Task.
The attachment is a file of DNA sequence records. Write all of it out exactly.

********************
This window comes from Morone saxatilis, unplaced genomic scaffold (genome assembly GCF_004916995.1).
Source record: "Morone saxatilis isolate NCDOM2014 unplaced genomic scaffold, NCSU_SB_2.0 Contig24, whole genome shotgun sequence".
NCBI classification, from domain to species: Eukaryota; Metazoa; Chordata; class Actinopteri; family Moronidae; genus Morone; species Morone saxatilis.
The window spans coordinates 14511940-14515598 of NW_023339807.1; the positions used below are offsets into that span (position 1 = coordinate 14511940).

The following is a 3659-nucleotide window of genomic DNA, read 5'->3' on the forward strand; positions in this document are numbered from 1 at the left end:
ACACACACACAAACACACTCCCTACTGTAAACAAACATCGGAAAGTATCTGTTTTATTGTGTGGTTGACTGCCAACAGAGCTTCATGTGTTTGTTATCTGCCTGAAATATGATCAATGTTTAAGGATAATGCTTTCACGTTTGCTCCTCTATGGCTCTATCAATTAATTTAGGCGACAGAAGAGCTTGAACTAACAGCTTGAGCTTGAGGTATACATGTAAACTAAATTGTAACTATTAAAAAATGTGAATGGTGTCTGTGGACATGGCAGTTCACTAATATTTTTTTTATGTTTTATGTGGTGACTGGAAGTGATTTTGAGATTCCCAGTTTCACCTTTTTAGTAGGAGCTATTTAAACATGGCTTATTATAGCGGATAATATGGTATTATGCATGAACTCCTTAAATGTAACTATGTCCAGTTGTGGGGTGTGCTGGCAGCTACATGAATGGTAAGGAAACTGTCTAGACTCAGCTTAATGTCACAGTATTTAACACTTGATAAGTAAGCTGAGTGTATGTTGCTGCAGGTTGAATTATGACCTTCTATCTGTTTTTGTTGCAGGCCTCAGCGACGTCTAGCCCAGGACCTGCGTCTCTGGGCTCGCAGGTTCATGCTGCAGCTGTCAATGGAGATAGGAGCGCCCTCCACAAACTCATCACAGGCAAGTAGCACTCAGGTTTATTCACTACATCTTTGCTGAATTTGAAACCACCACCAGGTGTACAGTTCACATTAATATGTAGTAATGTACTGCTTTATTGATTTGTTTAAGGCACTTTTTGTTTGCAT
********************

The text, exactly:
This window comes from Morone saxatilis, unplaced genomic scaffold (genome assembly GCF_004916995.1).
Source record: "Morone saxatilis isolate NCDOM2014 unplaced genomic scaffold, NCSU_SB_2.0 Contig24, whole genome shotgun sequence".
NCBI classification, from domain to species: Eukaryota; Metazoa; Chordata; class Actinopteri; family Moronidae; genus Morone; species Morone saxatilis.
The window spans coordinates 14511940-14515598 of NW_023339807.1; the positions used below are offsets into that span (position 1 = coordinate 14511940).

The following is a 3659-nucleotide window of genomic DNA, read 5'->3' on the forward strand; positions in this document are numbered from 1 at the left end:
ACACACACACAAACACACTCCCTACTGTAAACAAACATCGGAAAGTATCTGTTTTATTGTGTGGTTGACTGCCAACAGAGCTTCATGTGTTTGTTATCTGCCTGAAATATGATCAATGTTTAAGGATAATGCTTTCACGTTTGCTCCTCTATGGCTCTATCAATTAATTTAGGCGACAGAAGAGCTTGAACTAACAGCTTGAGCTTGAGGTATACATGTAAACTAAATTGTAACTATTAAAAAATGTGAATGGTGTCTGTGGACATGGCAGTTCACTAATATTTTTTTTATGTTTTATGTGGTGACTGGAAGTGATTTTGAGATTCCCAGTTTCACCTTTTTAGTAGGAGCTATTTAAACATGGCTTATTATAGCGGATAATATGGTATTATGCATGAACTCCTTAAATGTAACTATGTCCAGTTGTGGGGTGTGCTGGCAGCTACATGAATGGTAAGGAAACTGTCTAGACTCAGCTTAATGTCACAGTATTTAACACTTGATAAGTAAGCTGAGTGTATGTTGCTGCAGGTTGAATTATGACCTTCTATCTGTTTTTGTTGCAGGCCTCAGCGACGTCTAGCCCAGGACCTGCGTCTCTGGGCTCGCAGGTTCATGCTGCAGCTGTCAATGGAGATAGGAGCGCCCTCCACAAACTCATCACAGGCAAGTAGCACTCAGGTTTATTCACTACATCTTTGCTGAATTTGAAACCACCACCAGGTGTACAGTTCACATTAATATGTAGTAATGTACTGCTTTATTGATTTGTTTAAGGCACTTTTTGTTTGCAT